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Stories posted in this category are works of fiction. Names, places, characters, events, and incidents are created by the authors' imaginations or are used fictitiously. Any resemblances to actual persons (living or dead), organizations, companies, events, or locales are entirely coincidental. Note: While authors are asked to place warnings on their stories for some moderated content, everyone has different thresholds, and it is your responsibility as a reader to avoid stories or stop reading if something bothers you. 

Although the genre of fantasy, and this sub-genre of political fantasy, is a new one for me here on GA, I have been developing the world of Mulia in which this story takes place (and other stories in this world) for the best part of 20 years, so we are like old friends.

A link to the world map is included here, although I provide many descriptions in the story.


Stranded: Heart of Black Ice Bay - 5. Town

Brathay visits Fleming in town and experiences a treasured local secret.

Brathay barely slept.

For a full hour he had stayed behind to placate Mrs Sturridge. Yes, the kitchen was and would remain her domain. Of course her approval would be sought for any meal he proposed—his already doubtful reputation would be the only one tarnished if he served up anything inedible. And if by some miracle he came up with a triumph, they would share in the praise. By the time he had finished, and she felt grudgingly satisfied that he had not come to usurp her role, he felt drained. After that, knowing he had the goal of coming up with a recipe to impress Leonmarkh and his men or suffer the fate of being sent away, he had lain awake and jotted the events of the day into his notebook. Getting into the habit of writing down daily events along with his thoughts had become a ritual, the simple act of recording them like a purification. Once he had finished, he sat fully clothed on top of the bed, listening to the crackling fire, flipping through the small book of Mulian recipes, seeking inspiration.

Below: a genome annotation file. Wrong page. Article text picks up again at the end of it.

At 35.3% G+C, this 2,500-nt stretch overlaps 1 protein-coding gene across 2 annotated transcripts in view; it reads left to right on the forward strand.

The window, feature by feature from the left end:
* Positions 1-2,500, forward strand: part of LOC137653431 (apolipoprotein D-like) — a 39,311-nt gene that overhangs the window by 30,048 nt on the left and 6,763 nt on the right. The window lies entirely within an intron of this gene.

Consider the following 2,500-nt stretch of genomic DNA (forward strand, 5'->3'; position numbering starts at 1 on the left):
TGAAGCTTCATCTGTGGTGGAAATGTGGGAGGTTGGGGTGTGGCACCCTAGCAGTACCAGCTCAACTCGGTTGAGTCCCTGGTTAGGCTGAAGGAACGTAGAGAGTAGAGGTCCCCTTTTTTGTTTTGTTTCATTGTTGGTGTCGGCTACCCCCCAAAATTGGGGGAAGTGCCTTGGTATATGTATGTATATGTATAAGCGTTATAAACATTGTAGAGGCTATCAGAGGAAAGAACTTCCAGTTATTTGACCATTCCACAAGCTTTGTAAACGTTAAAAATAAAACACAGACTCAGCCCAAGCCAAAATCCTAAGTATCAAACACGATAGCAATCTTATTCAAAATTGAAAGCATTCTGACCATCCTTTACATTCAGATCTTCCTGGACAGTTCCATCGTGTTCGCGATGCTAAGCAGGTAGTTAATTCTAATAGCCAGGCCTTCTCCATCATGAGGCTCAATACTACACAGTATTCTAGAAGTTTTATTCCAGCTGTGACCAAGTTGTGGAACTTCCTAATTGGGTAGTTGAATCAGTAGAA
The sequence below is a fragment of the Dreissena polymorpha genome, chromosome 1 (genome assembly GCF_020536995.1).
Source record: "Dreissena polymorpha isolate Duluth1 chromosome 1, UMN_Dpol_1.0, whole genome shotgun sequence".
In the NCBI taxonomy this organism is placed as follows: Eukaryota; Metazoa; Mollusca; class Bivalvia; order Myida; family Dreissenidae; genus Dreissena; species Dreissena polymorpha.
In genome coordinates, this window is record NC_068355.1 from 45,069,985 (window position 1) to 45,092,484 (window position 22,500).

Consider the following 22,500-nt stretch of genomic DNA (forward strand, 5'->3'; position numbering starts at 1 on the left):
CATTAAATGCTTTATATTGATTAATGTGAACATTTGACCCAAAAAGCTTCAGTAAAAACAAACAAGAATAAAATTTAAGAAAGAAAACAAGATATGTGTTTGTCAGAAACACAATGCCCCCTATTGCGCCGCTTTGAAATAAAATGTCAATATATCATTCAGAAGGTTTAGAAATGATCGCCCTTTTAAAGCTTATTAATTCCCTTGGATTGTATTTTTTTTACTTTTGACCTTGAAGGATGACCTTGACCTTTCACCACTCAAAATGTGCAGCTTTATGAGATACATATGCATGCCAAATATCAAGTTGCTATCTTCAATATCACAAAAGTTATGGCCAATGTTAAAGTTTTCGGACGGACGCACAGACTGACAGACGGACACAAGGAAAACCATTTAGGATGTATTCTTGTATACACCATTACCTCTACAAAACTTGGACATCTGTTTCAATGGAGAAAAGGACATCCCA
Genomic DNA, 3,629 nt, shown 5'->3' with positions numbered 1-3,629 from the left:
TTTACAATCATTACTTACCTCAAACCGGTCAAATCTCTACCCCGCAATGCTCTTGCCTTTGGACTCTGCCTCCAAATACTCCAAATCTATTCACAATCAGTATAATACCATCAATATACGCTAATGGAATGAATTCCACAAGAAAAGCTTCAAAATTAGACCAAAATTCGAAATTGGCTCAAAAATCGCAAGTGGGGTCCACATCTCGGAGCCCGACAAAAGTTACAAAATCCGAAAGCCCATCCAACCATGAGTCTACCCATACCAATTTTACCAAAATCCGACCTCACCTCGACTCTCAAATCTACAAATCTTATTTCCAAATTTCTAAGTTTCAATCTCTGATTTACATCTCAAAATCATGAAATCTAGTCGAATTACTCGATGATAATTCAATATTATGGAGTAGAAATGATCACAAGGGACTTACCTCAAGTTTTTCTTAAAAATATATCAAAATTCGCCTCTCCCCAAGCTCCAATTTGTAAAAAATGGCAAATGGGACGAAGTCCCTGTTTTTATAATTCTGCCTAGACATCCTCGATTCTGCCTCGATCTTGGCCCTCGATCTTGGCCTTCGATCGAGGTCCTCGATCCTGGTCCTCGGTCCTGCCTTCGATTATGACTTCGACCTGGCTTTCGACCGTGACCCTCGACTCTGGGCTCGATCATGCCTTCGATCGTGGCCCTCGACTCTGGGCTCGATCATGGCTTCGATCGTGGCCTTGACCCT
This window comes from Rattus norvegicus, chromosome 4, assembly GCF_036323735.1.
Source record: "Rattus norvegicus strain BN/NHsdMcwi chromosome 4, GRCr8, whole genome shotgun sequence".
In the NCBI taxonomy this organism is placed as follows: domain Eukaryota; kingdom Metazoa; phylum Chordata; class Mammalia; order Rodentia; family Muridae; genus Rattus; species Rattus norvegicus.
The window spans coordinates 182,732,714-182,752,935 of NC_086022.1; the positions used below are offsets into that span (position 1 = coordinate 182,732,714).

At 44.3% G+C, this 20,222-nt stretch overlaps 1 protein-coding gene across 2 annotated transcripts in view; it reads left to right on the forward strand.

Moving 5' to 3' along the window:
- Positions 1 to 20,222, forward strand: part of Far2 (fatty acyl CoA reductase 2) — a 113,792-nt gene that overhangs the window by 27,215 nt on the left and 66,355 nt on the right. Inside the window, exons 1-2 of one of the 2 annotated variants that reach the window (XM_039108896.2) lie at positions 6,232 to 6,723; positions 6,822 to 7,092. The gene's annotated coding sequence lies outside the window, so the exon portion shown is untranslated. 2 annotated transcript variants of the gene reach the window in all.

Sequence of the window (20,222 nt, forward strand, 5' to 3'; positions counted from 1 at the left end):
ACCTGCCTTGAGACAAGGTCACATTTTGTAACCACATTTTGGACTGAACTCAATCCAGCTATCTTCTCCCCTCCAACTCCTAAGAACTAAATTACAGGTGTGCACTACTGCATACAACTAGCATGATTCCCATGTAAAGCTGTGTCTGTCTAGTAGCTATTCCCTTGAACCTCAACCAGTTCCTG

In the early hours, he woke with the book plastered to his face.

With the help of Brokerman, Brathay had learnt to manage his feelings fairly well, but now felt backed into a corner and had begun to feel the seeds of uncertainty and anxiety which stoked his dislike of Leonmarkh. What kind of a man cowered behind his captains and did not allow the simple courtesy of a private audience? Right now, he was trying to outplay Brathay and have him shipped home in disgrace. But if Leonmarkh thought Brathay would acquiesce easily, he would need to think again. Brathay reminded himself that he relished a sporting challenge.

When sleep did come, fractured dreams of shadows and dark ghouls appeared, hiding in secret corners of the courtyard, of raging seas trying to displace the foundations of the mighty keep, and hundreds of voices laughing at him as he tumbled and sprawled in a platter of food on the stone floor of the hall, crushed in humiliated defeat,